Sous-vide cooking involves sealing food inside a bag (generally in a vacuum) and immersing the bag in a water bath at a carefully controlled temperature. Generally the water bath is kept at a fairly low temeperature – around 60 °C. By using such a low temperature it is possible to cook the item to an even temperature throughout, so a steak could be cooked to medium all the way through and then seared on the outside to give a result like the picture shown at the top of this page.
Currently, commercial sous-vide cookers are very expensive. Prices have come down over the past few years but the cheapest model on Amazon is still £126, somewhat more than I was willing to pay. So I decided to make my own version. While open source controllers do exist, like the ember kit, they are not easily available and I’d prefer to build my own anyway. The following roughly documents the design process of my controller.
Types of sous-vide cooker
There are currently two common methods of creating a sous-vide bath: immersion heaters and those with an element outside of the water container. Immersion heaters are generally portable and can be attached to any container which is a huge advantage if you ever need to cook a large item. Kickstarter has recently had two sous-vide controllers based on both methods, the Nomiku, an immersion heater and the Codlo, which allows any heating appliance like a rice cooker to be used as a water bath.
I eventually decided to build something like the Codlo, since it is far simpler to build and doesn’t really require the water in the bath to be circulated which would require something like an aquarium pump.
Box and Interface
Having a plug-to-plug case something like the Codlo’s would be perfect however there’s nothing available like that and while it would be possible to make a box with both plug and socket, I decided in the end to just use a large ABS box from Maplin (the MB4 enclosure) and mount a socket on the top. The box is large enough to mount a mains socket on one side and an LCD and interface buttons on the other. While I was working out the dimensions I drew up a quick mock-up:
The LCD can be used to display the temperature and current state of the cooker. The only input is a rotary encoder, this allows the desired temperature to be adjusted easily and also includes a push-button. I’ve also included a timer function, this allows the controller to turn off the heater when the timer finishes and a buzzer will sound to let the user know when the food is done.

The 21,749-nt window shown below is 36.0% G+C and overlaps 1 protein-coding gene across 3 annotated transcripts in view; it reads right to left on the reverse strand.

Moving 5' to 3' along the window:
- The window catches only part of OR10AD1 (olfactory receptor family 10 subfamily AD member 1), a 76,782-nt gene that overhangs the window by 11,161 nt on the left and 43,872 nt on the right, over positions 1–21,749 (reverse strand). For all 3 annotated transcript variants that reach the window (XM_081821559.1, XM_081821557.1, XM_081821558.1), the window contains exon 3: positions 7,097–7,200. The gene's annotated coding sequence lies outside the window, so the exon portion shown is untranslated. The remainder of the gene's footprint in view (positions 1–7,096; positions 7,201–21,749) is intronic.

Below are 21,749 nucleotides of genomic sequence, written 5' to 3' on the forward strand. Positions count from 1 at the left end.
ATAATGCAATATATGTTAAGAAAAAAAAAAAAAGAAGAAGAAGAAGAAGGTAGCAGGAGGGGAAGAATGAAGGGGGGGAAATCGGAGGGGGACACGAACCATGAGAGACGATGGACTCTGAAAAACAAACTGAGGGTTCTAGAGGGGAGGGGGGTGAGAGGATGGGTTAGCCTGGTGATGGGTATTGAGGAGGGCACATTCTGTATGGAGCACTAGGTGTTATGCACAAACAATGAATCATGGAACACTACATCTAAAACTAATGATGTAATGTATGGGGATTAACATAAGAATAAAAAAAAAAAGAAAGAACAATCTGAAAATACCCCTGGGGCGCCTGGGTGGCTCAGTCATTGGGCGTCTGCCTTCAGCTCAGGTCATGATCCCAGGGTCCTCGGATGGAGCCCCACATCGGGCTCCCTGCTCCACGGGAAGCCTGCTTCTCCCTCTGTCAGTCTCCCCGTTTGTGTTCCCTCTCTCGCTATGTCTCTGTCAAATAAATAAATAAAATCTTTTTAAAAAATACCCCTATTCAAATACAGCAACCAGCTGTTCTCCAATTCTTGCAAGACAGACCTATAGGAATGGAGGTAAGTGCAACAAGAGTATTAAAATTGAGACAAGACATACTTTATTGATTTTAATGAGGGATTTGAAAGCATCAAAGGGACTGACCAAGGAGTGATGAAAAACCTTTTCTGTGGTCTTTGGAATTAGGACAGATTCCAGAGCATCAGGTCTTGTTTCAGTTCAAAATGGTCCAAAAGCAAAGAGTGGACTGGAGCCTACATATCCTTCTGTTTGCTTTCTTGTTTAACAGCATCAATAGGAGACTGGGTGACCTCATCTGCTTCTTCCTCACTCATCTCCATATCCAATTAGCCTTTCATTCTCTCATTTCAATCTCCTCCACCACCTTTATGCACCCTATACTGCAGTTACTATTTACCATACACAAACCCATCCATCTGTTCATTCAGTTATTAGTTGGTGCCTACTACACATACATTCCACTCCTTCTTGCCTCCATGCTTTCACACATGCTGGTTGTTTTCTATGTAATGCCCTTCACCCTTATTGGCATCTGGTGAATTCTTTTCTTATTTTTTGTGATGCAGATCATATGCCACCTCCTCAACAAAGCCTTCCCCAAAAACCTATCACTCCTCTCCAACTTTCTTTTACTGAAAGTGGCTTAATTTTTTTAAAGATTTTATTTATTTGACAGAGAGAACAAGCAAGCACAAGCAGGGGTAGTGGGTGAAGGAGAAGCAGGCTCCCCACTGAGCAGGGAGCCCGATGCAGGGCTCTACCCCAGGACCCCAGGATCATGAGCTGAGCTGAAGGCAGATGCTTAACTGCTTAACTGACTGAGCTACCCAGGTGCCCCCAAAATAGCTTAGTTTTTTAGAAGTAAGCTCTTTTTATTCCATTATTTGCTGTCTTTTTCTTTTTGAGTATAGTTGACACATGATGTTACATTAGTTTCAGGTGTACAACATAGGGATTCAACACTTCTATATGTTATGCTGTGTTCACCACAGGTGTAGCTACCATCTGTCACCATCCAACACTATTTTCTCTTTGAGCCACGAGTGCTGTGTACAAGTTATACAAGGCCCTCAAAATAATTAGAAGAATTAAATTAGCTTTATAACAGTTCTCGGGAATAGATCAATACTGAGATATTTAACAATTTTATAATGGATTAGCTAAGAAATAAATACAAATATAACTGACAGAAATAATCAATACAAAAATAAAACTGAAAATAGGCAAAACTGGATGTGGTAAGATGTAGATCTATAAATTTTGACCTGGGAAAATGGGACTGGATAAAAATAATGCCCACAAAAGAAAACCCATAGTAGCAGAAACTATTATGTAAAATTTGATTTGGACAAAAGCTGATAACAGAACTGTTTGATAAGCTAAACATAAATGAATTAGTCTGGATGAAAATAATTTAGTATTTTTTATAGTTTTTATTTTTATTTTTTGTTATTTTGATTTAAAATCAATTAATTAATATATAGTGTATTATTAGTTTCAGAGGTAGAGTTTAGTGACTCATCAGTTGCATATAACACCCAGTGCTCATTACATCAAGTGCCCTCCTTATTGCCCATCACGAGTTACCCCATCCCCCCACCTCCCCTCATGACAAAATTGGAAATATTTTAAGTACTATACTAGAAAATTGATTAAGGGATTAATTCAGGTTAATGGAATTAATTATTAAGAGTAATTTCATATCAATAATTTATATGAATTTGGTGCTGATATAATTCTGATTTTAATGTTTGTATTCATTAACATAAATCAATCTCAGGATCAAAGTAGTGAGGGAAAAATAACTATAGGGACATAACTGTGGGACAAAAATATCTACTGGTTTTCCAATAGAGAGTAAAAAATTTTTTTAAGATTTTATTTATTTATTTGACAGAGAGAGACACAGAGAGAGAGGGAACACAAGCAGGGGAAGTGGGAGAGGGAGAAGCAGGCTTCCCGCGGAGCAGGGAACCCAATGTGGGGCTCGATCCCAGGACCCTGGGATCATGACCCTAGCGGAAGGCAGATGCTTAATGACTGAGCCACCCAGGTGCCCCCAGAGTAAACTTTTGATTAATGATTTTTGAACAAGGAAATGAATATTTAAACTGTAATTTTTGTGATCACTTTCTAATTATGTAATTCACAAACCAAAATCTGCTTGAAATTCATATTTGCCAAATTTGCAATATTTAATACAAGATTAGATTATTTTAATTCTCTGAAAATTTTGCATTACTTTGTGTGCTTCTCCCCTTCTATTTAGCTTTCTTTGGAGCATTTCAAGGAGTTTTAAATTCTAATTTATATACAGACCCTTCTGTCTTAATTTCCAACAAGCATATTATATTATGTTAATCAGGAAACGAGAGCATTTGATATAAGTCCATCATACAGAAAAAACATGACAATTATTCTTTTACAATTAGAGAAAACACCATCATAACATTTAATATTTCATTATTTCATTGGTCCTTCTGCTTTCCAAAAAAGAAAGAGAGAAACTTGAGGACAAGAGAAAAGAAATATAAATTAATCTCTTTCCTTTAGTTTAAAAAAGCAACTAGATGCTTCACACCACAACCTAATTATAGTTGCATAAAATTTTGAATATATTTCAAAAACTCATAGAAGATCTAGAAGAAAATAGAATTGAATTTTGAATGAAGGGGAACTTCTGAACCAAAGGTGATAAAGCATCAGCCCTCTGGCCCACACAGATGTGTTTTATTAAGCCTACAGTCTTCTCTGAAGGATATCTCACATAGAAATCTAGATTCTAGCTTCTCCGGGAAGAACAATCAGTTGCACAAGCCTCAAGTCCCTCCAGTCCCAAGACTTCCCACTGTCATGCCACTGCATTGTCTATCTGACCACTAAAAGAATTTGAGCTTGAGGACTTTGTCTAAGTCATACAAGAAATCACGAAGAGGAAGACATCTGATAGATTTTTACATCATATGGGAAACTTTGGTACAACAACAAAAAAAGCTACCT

One of the main objectives of any sous-vide controller is accurate temperature control and as such the choice of temperature sensor is key. I’ll quickly go over the four options.
First, and probably most popular is the K-type thermocouple. Thermocouples make use of the Seebeck effect to generate a voltage proportional to the temperature of their junctions, this voltage is normally in the mV range and must be amplified before digitizing. K-type probes are widely available and are not that hard to implement well however their inherent accuracy is not particularly high, it’s often quoted as ±1 °C and drift can become a problem.
RTDs (Resistance temperature detectors) – These devices generally have much higher accuracy than thermocouples, up to 0.01 °C apparently, however they are more expensive and require slightly more complex electronics.
Thermistors – Thermistors are essentially similar to RTDs in that their resistance varies with temperature. The difference is that the range of resistance over a small temperature range is much higher and accuracy can again be as high as 0.01 °C. Thermistors come in a number of varieties, differentiated by their resistance at 25 °C and their accuracy. One problem is that the temperature for a given resistance is not trivial to calculate, and some datasheets don’t actually list the required coefficients for accurate calculation.